Charles Matthews BLUESMUSE25 If you’ve read my earlier blogs, you’ll know it was a German who wrote the first African-American-inspired song after hearing slave music in Virginia in 1795; and his English wife who first performed said song in Boston in 1799. Some 20 years later, another English performer turned up in America and did… Continue reading THE ENGLISH COMEDIAN WHO SPARKED THE BLUES
Watch Dumb Ways To Die on the link below: http://www.youtube.com/watch?v=IJNR2EpS0jw Here’s a link to an interesting jingle aimed at saving young lives. Alternatively, it could be viewed as a waste of dosh by an organization with more money then sense. Whatever it is, it’s just another example of how Australia is becoming more and… Continue reading Dumb Ways to Die: a short commercial break from blues
BLUESMUSE24 In 1928, the former Ma Rainey and Butterbeans and Susie accompanist, Clarence ‘Pinetop’ Smith, recorded his renowned boogie piano track, Pinetop’s ‘Boogie Woogie’. A 24-year old Alabama comedian and piano player, Pinetop enjoyed one of the first-ever boogie hits with this number, which was hugely responsible for popularising the style we now know as… Continue reading It’s the first boogie woogie hit but is it rock & roll?
How I remember the Stones UPDATED SEPTEMBER 12 2016 I’ve been around the block so often, it only cost me 7/6 (about 37p or 50c) to watch the original Rolling Stones play in the local cinema. I say watch because, except for Little Red Rooster, (it was 1964, I was but a boy), you couldn’t hear any songs… Continue reading The most unexpectedly brilliant blues guitarist I ever saw
Sorry to impose a plug for my new book on you here, folks, but it’s finally available on the Amazon links below and I can’t contain my excitement. Getting all those old blues photographs and illustrations, many of them quite rare, into Kindle format, has been like trying to stuff an elephant into a mouse… Continue reading HOW BLUES EVOLVED Volume One is now available
BLUESMUSE22. TAKE A LISTEN ON THE LINK BELOW Updated and reformatted March 31st 2017 Chuck Berry (God bless him) is one of the finest lyricists known to rock & roll. Chuck also plays inimitable, dynamic, guitar-driven old-school rhythm & blues. Except Chuck’s style isn’t quite that inimitable. That’s because, in April 1949, sounding very much like the Chuck Berry… Continue reading The Chuck Berry-style guitarist six years before Chuck Berry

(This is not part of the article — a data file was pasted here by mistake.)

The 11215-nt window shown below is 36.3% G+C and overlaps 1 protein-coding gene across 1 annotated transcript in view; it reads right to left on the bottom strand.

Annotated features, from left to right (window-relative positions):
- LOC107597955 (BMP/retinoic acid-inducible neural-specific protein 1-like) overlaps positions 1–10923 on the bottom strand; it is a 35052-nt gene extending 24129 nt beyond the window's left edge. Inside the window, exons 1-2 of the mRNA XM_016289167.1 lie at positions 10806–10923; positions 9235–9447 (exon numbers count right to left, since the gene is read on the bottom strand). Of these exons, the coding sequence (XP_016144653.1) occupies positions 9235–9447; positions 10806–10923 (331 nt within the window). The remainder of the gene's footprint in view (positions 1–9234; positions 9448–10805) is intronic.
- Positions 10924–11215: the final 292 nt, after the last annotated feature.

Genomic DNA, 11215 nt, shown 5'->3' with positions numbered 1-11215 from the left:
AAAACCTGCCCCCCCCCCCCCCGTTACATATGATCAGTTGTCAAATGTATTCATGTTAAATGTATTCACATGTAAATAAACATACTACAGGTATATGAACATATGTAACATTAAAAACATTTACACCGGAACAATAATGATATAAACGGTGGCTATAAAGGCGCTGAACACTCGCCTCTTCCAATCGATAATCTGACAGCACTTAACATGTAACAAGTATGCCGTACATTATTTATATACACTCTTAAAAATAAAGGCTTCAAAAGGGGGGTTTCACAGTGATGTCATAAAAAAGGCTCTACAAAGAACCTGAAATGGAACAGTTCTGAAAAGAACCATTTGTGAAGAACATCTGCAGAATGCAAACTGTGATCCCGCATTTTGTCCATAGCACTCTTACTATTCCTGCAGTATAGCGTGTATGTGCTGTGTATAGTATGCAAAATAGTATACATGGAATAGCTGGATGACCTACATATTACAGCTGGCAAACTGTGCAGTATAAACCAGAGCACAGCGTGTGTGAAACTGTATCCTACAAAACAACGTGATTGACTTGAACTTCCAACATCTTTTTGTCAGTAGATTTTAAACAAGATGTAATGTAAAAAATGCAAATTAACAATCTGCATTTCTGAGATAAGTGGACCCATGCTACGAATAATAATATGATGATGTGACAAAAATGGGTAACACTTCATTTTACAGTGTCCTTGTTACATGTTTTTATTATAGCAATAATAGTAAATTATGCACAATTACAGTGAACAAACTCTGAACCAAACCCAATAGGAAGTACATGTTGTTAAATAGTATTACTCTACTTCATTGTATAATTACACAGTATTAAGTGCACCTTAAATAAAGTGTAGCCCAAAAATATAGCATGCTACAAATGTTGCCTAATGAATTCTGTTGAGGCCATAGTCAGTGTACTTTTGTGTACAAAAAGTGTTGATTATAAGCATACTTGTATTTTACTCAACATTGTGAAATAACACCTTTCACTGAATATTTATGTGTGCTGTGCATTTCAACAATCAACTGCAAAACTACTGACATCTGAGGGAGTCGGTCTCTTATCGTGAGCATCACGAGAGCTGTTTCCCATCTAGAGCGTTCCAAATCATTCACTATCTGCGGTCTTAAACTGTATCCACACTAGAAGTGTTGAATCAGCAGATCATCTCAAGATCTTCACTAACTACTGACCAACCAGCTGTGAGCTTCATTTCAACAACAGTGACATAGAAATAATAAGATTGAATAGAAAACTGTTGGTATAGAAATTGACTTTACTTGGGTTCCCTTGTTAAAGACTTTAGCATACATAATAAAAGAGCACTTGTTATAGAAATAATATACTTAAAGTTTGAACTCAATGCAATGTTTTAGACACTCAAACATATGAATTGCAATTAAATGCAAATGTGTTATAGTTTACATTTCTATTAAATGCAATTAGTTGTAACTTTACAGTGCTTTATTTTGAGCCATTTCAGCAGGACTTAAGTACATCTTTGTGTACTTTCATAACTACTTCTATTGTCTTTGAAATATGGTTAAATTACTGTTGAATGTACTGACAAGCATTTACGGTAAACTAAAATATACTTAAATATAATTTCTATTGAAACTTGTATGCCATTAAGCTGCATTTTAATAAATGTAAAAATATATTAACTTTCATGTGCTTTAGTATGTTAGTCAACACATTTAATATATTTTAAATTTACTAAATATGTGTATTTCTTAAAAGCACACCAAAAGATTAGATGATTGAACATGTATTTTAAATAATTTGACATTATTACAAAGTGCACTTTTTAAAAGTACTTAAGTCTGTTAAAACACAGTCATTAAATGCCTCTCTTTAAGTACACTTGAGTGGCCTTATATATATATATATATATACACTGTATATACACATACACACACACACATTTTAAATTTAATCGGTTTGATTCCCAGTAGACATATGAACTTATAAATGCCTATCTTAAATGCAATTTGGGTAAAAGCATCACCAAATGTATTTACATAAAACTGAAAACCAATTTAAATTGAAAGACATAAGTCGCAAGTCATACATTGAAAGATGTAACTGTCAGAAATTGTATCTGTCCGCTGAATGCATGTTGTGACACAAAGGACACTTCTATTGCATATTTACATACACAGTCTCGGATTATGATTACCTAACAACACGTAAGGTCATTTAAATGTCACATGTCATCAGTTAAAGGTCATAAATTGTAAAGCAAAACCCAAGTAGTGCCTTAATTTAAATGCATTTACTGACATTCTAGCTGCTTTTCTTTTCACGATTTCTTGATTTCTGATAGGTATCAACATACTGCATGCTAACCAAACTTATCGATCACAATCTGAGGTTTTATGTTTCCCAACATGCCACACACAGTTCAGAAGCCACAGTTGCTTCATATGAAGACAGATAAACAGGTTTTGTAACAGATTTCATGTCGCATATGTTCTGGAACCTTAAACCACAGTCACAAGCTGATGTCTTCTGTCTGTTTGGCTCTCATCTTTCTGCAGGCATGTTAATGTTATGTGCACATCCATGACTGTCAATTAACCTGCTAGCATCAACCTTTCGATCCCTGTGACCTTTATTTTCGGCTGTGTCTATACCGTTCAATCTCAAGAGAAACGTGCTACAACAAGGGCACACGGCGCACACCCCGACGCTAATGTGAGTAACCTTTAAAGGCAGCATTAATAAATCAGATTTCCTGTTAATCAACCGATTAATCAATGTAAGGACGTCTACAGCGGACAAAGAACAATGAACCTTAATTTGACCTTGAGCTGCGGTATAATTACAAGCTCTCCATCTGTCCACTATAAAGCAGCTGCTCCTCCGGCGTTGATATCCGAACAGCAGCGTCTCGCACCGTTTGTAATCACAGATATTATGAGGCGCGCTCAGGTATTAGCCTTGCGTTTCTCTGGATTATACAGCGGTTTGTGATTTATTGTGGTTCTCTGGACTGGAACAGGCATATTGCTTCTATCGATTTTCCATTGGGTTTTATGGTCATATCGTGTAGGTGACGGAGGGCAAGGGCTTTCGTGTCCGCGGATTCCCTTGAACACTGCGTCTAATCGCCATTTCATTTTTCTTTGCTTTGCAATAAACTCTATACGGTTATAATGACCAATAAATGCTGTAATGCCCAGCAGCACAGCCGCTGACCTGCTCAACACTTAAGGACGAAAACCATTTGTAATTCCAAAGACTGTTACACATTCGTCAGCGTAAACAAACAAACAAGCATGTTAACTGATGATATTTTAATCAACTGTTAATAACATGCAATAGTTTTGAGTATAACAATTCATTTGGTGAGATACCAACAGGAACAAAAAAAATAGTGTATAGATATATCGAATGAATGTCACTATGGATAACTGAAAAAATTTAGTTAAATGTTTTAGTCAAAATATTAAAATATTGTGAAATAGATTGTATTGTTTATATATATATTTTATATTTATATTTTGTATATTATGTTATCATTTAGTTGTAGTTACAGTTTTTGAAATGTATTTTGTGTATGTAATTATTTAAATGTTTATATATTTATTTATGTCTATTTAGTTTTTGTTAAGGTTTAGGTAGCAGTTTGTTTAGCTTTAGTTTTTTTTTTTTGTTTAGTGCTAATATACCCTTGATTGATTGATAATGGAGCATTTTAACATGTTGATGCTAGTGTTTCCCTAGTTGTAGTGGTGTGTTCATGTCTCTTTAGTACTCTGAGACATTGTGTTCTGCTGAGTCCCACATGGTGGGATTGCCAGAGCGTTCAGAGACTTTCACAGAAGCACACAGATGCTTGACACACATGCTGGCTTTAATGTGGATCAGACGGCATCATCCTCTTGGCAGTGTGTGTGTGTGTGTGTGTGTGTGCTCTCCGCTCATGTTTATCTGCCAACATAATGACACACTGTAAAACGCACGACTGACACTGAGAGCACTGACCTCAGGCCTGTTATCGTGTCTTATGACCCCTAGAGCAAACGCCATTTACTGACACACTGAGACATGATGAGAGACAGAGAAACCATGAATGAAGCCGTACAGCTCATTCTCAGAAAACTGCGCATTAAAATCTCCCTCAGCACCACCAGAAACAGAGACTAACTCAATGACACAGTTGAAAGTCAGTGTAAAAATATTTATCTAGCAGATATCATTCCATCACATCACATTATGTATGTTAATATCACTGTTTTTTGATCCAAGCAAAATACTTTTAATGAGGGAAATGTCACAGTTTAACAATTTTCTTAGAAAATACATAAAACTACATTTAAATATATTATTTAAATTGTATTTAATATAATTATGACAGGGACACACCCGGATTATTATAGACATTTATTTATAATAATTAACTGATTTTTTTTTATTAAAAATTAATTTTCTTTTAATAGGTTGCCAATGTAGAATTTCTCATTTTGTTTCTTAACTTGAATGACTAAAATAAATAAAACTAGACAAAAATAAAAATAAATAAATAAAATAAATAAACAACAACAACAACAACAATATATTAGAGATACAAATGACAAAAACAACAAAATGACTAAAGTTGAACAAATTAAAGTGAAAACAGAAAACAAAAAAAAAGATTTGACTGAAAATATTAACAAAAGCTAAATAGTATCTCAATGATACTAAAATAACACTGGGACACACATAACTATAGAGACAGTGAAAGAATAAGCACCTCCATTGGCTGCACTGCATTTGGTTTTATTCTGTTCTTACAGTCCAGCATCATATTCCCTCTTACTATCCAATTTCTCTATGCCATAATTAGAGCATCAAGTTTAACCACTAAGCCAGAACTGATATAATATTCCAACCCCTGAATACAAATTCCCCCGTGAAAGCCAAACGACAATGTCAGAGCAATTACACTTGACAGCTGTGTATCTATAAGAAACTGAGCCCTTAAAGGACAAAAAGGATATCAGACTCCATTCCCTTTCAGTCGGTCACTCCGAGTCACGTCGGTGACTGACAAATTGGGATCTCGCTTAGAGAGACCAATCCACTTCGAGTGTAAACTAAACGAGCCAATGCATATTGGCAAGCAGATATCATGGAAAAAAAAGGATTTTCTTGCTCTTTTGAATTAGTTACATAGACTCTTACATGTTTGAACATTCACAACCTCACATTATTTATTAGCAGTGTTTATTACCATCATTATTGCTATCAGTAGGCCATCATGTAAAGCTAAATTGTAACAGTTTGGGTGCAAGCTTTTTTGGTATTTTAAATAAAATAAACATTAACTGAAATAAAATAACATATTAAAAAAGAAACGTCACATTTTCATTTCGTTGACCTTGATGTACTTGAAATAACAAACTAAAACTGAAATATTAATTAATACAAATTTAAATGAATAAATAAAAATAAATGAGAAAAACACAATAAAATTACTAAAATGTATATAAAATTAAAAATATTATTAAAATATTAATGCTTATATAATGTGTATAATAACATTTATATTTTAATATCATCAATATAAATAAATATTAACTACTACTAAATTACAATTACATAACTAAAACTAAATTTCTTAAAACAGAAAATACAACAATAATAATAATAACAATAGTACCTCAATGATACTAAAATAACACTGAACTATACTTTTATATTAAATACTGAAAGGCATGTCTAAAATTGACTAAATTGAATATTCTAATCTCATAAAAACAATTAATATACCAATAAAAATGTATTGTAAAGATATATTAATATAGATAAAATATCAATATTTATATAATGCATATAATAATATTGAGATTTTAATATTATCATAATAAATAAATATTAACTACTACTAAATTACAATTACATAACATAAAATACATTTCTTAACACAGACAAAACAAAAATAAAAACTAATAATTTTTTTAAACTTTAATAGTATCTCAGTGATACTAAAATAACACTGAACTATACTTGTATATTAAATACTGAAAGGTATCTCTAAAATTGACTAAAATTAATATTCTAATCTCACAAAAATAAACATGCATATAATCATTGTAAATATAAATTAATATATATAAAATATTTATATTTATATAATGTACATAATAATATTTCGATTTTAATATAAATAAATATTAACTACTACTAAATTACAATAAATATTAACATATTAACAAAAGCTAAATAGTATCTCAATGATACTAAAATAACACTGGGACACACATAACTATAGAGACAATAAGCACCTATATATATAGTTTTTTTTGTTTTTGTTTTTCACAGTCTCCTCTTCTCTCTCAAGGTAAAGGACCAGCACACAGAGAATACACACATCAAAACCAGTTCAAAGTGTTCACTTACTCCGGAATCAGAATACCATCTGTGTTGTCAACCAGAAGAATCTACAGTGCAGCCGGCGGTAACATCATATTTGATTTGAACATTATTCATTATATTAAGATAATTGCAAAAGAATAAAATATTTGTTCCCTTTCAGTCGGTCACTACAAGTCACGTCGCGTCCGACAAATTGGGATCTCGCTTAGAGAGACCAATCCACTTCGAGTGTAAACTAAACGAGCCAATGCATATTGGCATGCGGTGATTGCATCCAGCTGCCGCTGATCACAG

“He (Lonnie) certainly had a presence: the blog points are well considered. Sadly, his grace and subtlety marginalized him.” @steviegurr May 19, 2015, California. “Thank you, Paul. I enjoyed reading the writing on Lonnie Johnson you wrote. I agree he and Big Bill get overlooked.” bryanhimes @bryanhimes June 20, 2013. While I can’t agree with the blues historians… Continue reading Why Lonnie Johnson was the most influential blues guitarist of all
Updated 7 June 2016 This was the first post where I was searching for the earliest rocking blues songs – songs that could be considered rock & roll as well as blues. I finally found 20 songs of this type that I have included in my book, America’s Gift. Here are my first six from… Continue reading Rewriting rock & roll history
Before Muddy (Waters), before Buddy (Guy), before even Howlin’ Wolf, there was a white kid from Chicago’s outer suburbs recording electric blues guitar in the Windy City. His name was George Barnes and he was almost certainly the second guitarist ever to record electric blues commercially. And judging from the number of instruction manuals he brought out in… Continue reading This 16-year old white kid wrote the book on blues guitar
BLUESMUSE18 Johann Graupner The world’s first public performance of African-American-influenced music most probably occurred at the Federal Street Theatre, Boston, in 1799, but not quite in the manner the time-worn myth or Wikipedia portrays. According to popular legend, one of the era’s leading classical musicians, the German oboist, Johann Christian Gottlieb Graupner, is said to… Continue reading The English woman who sang the blues in 1799.